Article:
Its photographic style has its roots in gritty Picture Post-type reportage of UK social affairs. To use a stock shot on the front page is misleading its readers and a betrayal of its photographic heritage. The reader really doesn’t expect a picture used with a front-page hard news story to be a soft library image.

Only a few weeks ago the Mirror took the brave decision to publish the shocking image of the bodies of the children gassed in Syria. It was a troubling picture, but told the truth in a bold way that most of the other UK papers shied away from. Possibly exploitative to some people, but also true to its tabloid sledgehammer style, it presented the evidence available on the day.

Surely the point is that if the reader can’t believe in the picture presented with no hint that it might just be an illustration, can they believe the story? This is a manipulation of the truth. In the rush to publish the story, the visual veracity has been forgotten……..
Daily Mirror front page

Associated Press photographer Kirsty Wigglesworth had shot a great picture at Spurs the Sunday before last: Tottenham striker Emmanuel Adebayor saluting embattled manager Tim Sherwood after he scores a goal against Sunderland at White Hart Lane. Sherwood is also saluting and alongside him is a member of Spurs’ coaching squad, Chris Ramsey.

A nice moment well captured by Wigglesworth. So well captured that, out of the hundreds taken that day, several papers including the Guardian used it on their back pages the next morning.

But a couple of UK papers, the Daily Mail and the Mirror, saw fit to erase Ramsey from the image. For what reason is not exactly clear, perhaps the Mail thought that their fact box would look bolder without a figure behind. In the Mirror’s case was it to let their headline stand out more?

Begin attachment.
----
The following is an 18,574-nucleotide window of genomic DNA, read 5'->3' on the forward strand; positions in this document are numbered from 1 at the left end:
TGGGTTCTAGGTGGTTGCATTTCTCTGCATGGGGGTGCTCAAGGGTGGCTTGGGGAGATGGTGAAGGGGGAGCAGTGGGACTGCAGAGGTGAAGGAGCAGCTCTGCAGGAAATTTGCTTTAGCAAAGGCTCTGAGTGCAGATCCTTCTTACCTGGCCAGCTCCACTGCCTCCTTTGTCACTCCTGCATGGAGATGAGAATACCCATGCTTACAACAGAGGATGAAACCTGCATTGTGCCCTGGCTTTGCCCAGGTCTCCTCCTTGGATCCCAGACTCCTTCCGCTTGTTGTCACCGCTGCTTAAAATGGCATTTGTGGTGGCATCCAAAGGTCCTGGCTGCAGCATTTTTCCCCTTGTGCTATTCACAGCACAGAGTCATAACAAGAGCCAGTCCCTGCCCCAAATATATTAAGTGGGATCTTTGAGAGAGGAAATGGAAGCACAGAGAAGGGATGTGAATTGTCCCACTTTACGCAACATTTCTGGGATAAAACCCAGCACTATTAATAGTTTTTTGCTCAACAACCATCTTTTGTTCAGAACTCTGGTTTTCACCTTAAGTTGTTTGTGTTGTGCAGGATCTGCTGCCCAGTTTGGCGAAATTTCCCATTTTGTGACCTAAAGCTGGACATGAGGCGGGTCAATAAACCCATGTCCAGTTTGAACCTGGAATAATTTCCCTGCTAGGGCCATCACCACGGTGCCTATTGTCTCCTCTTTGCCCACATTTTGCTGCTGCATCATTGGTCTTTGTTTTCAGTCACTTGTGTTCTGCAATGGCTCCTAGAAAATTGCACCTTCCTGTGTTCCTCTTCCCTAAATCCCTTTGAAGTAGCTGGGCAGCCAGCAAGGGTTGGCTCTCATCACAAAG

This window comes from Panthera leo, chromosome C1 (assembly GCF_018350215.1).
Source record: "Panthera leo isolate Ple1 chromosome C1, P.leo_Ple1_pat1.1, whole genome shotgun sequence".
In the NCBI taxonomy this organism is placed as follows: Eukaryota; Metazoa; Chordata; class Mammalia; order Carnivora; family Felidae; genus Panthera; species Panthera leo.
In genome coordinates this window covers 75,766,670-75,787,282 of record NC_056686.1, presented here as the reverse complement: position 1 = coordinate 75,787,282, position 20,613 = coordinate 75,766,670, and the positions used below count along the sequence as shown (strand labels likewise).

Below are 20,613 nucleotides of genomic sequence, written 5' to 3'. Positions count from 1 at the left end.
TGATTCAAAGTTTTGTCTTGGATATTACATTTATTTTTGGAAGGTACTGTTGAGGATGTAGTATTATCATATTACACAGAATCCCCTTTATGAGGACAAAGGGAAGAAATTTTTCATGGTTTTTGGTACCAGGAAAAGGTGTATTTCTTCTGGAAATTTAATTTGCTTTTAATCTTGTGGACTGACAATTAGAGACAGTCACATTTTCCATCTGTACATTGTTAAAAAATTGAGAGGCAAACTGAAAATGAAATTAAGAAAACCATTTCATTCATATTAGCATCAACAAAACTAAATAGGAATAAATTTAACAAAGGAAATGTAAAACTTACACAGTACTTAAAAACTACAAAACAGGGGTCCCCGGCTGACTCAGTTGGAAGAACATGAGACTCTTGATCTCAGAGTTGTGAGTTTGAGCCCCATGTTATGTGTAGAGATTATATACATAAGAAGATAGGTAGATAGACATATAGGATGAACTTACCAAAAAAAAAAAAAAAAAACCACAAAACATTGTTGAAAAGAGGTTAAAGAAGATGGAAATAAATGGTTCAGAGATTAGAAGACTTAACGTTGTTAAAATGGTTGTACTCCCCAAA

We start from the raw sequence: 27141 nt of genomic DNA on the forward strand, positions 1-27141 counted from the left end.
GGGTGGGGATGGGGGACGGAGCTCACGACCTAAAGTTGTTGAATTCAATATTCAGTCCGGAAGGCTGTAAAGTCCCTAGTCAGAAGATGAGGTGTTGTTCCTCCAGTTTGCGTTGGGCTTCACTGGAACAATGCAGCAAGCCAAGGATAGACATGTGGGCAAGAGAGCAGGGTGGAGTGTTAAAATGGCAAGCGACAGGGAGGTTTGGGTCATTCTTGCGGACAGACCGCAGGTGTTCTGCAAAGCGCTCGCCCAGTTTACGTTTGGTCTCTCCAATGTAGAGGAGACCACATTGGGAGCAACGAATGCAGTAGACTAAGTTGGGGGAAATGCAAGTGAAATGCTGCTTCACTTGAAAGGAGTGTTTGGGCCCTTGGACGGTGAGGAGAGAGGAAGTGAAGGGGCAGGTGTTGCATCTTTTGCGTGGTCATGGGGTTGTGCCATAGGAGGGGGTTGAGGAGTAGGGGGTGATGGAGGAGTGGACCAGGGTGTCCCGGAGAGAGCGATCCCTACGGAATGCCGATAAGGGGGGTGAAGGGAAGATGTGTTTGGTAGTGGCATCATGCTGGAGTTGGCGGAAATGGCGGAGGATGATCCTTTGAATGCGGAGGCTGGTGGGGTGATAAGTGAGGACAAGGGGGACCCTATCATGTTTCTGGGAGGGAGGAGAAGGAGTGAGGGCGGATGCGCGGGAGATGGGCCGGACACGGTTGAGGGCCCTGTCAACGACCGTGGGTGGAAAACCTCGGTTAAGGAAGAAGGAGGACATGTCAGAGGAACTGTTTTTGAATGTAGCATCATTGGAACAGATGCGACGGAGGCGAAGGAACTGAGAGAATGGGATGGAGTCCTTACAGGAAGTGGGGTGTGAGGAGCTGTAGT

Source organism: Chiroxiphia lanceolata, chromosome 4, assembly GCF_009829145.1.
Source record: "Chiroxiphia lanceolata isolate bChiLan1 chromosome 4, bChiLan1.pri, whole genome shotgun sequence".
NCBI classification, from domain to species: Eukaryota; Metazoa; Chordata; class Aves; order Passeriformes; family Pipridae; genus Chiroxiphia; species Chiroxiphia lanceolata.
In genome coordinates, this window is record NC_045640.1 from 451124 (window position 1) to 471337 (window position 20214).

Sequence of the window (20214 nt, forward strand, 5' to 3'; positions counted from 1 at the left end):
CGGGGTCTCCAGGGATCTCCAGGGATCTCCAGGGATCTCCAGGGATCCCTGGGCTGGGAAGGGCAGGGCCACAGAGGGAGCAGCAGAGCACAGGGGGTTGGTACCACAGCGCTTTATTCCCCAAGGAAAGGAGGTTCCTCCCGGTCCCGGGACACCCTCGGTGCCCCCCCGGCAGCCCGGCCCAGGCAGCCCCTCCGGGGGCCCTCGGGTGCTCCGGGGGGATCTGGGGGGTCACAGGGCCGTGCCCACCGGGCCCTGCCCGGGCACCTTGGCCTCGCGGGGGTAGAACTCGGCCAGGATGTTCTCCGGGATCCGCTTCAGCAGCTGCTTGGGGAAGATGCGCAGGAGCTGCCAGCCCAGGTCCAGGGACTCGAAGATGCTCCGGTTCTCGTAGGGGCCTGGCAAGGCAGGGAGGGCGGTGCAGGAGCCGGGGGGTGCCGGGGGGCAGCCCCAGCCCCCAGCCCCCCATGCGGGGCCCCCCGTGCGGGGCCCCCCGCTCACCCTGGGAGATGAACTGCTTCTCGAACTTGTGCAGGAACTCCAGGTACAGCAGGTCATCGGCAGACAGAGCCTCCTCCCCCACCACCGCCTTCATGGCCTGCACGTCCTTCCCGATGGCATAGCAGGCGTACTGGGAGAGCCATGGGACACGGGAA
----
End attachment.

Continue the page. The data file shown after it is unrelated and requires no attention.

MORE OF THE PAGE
For whatever reason, the irony is painfully clear: if Kirsty Wigglesworth had amended her photograph, AP would have sacked her, because that’s their policy and they have a good track record in enforcing it. Only a few months ago, AP news photographer Narciso Contreras had his contract terminated for altering a picture from Syria.

Makes you wonder, then again no it doesn’t

Award-winning photographer dumped for altering single Syria image

From The Guardian

The Associated Press has severed ties with a Pulitzer prize-winning freelance photographer who it says violated its ethical standards by altering a photo he took while covering the war in Syria in 2013.

The news service said on Wednesday that Narciso Contreras recently told its editors that he manipulated a digital picture of a Syrian rebel fighter taken last September, using software to remove a colleague’s video camera from the lower left corner of the frame. That led AP to review all of the nearly 500 photos Contreras has filed since he began working for the news service in 2012. No other instances of alteration were uncovered, said Santiago Lyon, the news service’s vice president and director of photography.…more

Altered PhotoI find this draconian measure to be completely out of step with the nature of photography. I understand that a journalist has some requirement to accurately represent a news item, however given the state of the press in the UK I am not sure that is ever the case. I cannot see how removing a camera from this image can in any way change the meaning or intent of the image. Photographers have always influenced the nature of their images to represent a viewpoint. What film, lens, camera, how the image was processed and printed all have an influence on the outcome and all of that comes after the photographer has decided where to point their camera. To reprimand Narciso Contreras and to reduce  his ability to earn a living is just out of all consideration for the context of the image and the impact upon any viewer of the changes made. I am sure there are some that would say journalism has a sacred obligation to tell the truth hmm….. like politicians, estate agents and lawyers I suppose. To argue that it is impossible to police manipulations and therefore to say all are forbidden just takes me back to my earlier point about the choices already made when the image is captured. This is just madness

Read the full article here